Georgia Man Faces Wire-Fraud Charge After Spending $57,000 Pandemic Relief Loan on a Pokemon Card

Toby Hazlewood

Money obtained using false information used for private investment

It has come to light that a Georgia resident - Vinath Oudomsine - paid $57,000 for a Pokemon card, using money received in a pandemic relief loan to keep his business running. He's now facing charges of wire fraud after the purchase came to light.

Mr Oudomsine had applied for a federal loan of $85,000 to help keep his business running in the aftermath of the pandemic. In his application he falsified details of how many people he employed and his company turnover and in August 2020 received the funds. Instead of using the money as intended, he then decided to pay $57,789 for a rare Pokemon card, presumably hoping to later sell it for a profit.

A smart investment

If he hadn't obtained the money under false-pretenses, the card might have been a smart investment. The most expensive ever Pokemon card sold was a super-rare 'Pikachu Original Illustrator Card' which sold for $195,000.

It's also not unheard of for recipients of government stimulus payments to have invested these if they didn't need them at the time.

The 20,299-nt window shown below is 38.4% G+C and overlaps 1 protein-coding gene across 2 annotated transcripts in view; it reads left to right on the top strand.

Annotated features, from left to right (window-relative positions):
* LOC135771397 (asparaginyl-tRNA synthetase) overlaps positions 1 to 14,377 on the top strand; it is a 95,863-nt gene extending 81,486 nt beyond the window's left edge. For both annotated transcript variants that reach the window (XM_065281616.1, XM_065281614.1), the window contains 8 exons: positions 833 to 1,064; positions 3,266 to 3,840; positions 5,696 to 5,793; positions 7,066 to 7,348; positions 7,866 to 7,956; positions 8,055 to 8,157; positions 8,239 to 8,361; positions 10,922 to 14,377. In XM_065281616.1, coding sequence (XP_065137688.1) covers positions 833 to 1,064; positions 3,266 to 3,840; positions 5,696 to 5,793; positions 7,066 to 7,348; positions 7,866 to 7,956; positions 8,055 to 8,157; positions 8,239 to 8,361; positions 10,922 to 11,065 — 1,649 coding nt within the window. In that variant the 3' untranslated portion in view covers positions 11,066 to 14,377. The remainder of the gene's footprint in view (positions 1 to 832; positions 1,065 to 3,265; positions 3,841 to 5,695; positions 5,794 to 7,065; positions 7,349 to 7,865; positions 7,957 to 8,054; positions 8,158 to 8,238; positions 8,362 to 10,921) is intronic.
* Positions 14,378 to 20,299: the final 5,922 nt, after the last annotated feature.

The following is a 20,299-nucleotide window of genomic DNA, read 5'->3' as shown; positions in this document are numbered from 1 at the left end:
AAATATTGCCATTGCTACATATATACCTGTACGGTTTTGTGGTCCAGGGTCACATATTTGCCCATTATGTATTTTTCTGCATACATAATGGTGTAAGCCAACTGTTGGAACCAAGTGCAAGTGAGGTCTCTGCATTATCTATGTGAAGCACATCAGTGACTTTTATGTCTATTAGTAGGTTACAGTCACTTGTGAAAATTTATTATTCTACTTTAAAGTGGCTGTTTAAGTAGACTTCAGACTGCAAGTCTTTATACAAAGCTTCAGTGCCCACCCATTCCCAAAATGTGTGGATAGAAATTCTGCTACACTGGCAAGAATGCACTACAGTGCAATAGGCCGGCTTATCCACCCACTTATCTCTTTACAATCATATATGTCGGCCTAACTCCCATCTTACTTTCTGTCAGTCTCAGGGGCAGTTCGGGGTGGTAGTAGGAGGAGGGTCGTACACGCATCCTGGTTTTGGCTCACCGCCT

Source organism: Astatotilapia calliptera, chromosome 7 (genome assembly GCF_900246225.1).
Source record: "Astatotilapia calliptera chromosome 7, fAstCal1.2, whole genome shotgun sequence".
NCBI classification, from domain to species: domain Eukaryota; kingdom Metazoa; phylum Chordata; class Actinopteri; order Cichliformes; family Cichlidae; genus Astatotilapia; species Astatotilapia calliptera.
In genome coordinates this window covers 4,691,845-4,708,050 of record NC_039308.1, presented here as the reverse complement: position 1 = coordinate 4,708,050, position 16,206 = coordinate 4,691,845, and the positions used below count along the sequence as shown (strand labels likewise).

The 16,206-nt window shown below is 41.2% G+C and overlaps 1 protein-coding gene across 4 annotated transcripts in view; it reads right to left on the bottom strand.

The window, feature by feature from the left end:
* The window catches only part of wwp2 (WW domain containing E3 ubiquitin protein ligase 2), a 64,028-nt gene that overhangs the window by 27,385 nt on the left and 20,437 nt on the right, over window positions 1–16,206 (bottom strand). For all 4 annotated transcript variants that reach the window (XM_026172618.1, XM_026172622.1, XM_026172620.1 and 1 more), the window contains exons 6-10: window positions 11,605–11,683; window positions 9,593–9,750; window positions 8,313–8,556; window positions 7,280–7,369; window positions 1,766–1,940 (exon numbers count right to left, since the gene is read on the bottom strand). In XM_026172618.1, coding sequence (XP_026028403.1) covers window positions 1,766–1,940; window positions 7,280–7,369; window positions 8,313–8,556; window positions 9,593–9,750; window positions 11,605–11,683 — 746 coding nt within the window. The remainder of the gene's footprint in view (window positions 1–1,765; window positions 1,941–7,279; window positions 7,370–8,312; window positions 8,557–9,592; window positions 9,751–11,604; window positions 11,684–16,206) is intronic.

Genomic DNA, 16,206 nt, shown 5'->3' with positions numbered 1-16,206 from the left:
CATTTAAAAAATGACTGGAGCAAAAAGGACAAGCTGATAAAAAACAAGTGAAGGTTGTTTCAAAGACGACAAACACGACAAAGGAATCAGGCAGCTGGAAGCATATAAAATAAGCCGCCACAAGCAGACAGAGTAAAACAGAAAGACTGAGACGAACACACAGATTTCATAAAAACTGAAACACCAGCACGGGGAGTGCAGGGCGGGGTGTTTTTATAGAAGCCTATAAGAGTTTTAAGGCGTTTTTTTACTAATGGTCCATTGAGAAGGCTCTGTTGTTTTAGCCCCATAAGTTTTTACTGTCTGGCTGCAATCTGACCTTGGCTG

In August 2021, Nasdaq reported that a $1,200 stimulus check from April 2020 would be worth $8,500 if it had been immediately invested in Bitcoin. As at October 2021, that $1200 would now be worth over $10,500.

The difference between such investments, and that made by Mr Oudomsine is that private citizens receiving their $1200 stimulus checks didn't apply for them fraudulently, or so it's alleged.

What happens next?

Unsurprisingly, documents filed by the office of the US Attorney for the Southern District of Georgia don't specify which Pokemon card was actually purchased by Mr Oudomsine - they focus instead on the fact that he claimed to employ 10 people to justify the $85,000 loan.

However, gaming website Kotaku has surveyed the 10 most expensive Pokemon cards that have been bought and sold recently - which include a holographic "Rayquaza", that sold for $45,100 in December 2020. A "dark Charizard" also sold for $60,065 in October 2020

It matters little anyway - Mr Oudomsine will likely end up in jail for his crime, and the card itself will likely be seized and sold. Under civil forfeiture laws up to 100% of the proceeds from the sale of goods seized from criminals go to law enforcement. The money will end up back with the federal government one way or another.

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